As part of our recent look at CIOs’ views on all things security, we asked the world’s IT leaders for their views on virtualization.
As one of the most successful technologies of recent years, virtualization was simply too big a subject to ignore. It is commonly accepted that virtualization brings with it some element of risk, but the extent of the threat is a bone of contention: and so it proved with our CIO respondents.
Here’s a handful of the most interesting findings:
- Over 90% of the respondents said that they were employing some form of virtualization, and this increased to 96% in large organisations of over 500 employees
- Server virtualization was most common, with 78% of organisations using it
- Not all were convinced by its effectiveness: less than half said that their virtualization strategy was either ‘very successful’ or ‘extremely successful’
- They were more convinced by the security of their virtualization policies, with only 11% believing that their efforts were leading to a high or very high risk to the business, although this perceived risk was almost double in the US, at 21%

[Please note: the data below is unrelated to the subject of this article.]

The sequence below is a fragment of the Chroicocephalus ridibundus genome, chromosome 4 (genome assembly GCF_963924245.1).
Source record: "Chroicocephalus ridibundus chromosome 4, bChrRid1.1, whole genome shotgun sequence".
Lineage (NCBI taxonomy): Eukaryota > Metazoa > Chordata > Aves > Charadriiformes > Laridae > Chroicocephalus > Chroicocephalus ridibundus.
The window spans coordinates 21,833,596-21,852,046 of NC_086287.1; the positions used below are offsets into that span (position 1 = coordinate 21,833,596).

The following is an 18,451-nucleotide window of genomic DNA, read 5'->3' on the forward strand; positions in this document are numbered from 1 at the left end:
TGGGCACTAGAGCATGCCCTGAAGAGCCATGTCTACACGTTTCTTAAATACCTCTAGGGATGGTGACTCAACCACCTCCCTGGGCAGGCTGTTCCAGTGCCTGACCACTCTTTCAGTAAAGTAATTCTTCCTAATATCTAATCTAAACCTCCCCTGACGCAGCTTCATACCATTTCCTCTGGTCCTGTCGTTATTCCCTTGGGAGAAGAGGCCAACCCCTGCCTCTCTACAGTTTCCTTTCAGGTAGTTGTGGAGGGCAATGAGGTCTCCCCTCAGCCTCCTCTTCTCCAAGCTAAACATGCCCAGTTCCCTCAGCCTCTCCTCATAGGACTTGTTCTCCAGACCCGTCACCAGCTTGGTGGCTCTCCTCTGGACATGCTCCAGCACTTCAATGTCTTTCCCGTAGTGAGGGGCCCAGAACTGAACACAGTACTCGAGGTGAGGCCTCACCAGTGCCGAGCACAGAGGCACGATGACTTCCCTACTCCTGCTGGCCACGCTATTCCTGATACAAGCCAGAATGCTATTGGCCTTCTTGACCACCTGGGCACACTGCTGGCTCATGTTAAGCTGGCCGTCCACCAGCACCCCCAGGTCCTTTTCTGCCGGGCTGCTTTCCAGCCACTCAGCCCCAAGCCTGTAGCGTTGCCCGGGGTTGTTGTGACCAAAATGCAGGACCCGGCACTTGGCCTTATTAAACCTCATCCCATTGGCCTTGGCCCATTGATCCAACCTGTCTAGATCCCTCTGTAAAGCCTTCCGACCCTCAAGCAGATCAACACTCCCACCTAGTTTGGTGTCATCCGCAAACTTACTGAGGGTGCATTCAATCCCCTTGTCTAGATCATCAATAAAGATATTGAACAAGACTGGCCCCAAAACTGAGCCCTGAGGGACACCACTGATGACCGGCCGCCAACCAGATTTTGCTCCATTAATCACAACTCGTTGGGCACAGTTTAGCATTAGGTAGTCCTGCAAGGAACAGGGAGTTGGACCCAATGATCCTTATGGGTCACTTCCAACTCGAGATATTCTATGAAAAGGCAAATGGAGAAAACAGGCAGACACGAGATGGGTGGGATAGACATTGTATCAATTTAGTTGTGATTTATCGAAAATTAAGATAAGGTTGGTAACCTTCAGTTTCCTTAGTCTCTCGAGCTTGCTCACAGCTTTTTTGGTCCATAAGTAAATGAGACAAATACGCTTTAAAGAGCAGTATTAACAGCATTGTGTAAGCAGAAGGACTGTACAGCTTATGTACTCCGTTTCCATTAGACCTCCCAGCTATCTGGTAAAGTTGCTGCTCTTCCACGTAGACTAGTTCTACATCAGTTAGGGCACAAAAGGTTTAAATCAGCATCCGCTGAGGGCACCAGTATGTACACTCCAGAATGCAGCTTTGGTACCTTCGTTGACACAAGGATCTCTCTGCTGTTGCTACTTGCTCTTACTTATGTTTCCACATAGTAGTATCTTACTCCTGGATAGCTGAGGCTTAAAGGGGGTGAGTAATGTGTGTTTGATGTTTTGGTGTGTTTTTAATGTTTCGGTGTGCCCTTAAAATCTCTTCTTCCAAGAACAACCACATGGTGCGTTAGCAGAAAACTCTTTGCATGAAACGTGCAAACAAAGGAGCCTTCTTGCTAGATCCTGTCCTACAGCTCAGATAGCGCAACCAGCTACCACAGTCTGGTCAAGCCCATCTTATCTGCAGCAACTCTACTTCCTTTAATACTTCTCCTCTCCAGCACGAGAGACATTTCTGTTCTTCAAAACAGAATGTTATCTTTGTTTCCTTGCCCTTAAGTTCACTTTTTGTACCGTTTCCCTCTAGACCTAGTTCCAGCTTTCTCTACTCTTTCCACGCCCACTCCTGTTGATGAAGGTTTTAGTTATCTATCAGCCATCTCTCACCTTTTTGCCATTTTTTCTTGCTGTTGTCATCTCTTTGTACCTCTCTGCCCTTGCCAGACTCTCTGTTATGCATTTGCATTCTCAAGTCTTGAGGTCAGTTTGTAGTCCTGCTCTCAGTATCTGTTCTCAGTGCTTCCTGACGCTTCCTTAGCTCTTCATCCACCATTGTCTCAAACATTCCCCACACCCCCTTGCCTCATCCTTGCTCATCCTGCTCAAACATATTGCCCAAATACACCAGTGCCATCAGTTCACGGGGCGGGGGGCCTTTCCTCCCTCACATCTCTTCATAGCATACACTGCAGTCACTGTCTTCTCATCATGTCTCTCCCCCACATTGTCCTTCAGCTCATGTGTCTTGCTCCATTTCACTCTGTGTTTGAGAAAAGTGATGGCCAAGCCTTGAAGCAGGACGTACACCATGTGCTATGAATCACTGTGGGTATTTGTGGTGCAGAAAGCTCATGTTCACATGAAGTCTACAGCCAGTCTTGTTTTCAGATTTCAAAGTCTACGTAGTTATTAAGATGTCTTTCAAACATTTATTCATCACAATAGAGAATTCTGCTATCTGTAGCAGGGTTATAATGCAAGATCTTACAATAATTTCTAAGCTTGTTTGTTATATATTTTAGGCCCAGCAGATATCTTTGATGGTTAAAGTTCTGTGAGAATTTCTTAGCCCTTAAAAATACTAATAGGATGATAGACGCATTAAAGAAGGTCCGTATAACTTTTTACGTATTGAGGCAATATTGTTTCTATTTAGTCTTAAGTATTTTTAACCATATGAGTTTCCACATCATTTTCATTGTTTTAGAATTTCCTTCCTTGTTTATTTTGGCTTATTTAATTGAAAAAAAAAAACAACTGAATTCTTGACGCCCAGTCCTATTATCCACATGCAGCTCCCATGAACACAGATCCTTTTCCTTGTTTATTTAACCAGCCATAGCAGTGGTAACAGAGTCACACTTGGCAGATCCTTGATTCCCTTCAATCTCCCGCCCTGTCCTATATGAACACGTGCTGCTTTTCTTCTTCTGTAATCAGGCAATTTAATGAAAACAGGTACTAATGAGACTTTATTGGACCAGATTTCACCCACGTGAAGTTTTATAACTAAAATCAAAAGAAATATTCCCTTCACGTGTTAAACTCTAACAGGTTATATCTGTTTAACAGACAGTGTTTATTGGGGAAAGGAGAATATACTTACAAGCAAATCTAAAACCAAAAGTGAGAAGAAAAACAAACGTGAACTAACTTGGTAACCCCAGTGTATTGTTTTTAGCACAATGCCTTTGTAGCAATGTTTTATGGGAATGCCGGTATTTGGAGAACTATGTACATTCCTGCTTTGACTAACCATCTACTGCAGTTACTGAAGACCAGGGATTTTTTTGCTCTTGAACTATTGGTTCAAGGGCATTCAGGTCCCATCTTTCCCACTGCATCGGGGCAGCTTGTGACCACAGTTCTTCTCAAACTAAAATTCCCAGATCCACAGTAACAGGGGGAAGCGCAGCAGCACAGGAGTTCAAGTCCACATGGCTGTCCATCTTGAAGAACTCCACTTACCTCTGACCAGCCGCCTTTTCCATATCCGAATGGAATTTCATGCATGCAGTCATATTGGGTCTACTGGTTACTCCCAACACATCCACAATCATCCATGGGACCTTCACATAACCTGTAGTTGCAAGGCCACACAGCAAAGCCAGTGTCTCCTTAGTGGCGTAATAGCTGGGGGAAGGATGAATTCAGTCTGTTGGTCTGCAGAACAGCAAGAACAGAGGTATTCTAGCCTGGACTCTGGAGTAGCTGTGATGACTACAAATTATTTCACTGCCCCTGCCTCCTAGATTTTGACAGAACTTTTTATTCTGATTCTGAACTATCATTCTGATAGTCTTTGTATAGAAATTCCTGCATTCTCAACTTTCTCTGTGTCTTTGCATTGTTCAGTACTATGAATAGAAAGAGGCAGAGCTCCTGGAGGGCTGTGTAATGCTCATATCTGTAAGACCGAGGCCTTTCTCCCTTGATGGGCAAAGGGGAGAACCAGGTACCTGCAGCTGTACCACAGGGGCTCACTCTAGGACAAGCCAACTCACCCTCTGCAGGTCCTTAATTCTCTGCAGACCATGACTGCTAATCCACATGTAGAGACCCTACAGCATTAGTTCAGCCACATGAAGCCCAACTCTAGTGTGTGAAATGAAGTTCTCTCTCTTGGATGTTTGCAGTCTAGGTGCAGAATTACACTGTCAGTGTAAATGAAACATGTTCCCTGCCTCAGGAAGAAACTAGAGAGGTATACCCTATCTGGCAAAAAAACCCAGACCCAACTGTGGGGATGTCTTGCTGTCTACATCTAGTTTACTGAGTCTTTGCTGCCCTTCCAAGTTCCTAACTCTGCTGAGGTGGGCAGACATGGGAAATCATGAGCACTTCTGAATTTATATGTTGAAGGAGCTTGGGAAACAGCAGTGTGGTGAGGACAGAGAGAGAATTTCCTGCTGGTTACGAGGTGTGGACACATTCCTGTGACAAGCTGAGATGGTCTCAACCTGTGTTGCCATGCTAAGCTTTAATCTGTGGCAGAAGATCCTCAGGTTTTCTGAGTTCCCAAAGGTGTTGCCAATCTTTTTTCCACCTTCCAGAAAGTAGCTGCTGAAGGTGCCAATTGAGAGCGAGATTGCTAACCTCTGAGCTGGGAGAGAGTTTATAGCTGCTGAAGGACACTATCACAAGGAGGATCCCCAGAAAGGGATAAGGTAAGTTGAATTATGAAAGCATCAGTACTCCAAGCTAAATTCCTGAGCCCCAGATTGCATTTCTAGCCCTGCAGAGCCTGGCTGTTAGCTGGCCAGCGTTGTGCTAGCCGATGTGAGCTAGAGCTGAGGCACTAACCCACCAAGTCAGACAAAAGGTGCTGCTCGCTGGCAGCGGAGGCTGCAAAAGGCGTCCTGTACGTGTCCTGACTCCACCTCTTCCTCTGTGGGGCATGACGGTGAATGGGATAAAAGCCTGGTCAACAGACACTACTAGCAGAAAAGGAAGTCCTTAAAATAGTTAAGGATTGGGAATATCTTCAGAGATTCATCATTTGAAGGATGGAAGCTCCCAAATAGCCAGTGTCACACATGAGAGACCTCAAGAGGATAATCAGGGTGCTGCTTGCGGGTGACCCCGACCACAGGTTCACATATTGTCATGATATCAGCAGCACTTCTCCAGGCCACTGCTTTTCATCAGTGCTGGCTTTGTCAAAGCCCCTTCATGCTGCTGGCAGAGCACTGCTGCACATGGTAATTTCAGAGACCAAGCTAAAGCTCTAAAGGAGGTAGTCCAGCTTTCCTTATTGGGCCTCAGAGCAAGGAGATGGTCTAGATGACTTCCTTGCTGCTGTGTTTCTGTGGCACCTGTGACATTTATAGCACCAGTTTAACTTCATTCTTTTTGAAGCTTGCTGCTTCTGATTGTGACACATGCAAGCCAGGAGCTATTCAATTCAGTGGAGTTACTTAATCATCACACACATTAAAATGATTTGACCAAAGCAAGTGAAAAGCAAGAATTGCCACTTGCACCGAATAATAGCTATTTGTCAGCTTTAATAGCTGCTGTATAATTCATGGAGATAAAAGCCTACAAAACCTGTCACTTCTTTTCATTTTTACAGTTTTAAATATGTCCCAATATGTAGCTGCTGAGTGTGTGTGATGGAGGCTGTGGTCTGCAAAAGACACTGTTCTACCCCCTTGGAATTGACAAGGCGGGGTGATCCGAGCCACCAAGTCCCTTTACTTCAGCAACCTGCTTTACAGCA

- More than half believed there was little to no risk caused by virtualization
Despite this, and encouragingly, the perceived safety of virtualization has not made CIOs complacent about future initiatives in this area. Just 15% of those questioned said that they would accept an increased level of risk in return for enabling mobility and/or virtualization within their business.
It is encouraging to see that, despite the current hype around these kinds of emerging technologies, CIOs remain committed to maintaining high levels of security. Yet, with new innovations constantly entering the market, it is essential that IT leaders keep track of the threats posed by new technology, whether virtualization, the cloud, or indeed the next big thing on the horizon.
To read the full findings of our research, you can download the full whitepaper (free of charge, of course) here. Let us know if you agree with our results or if you are seeing different attitudes.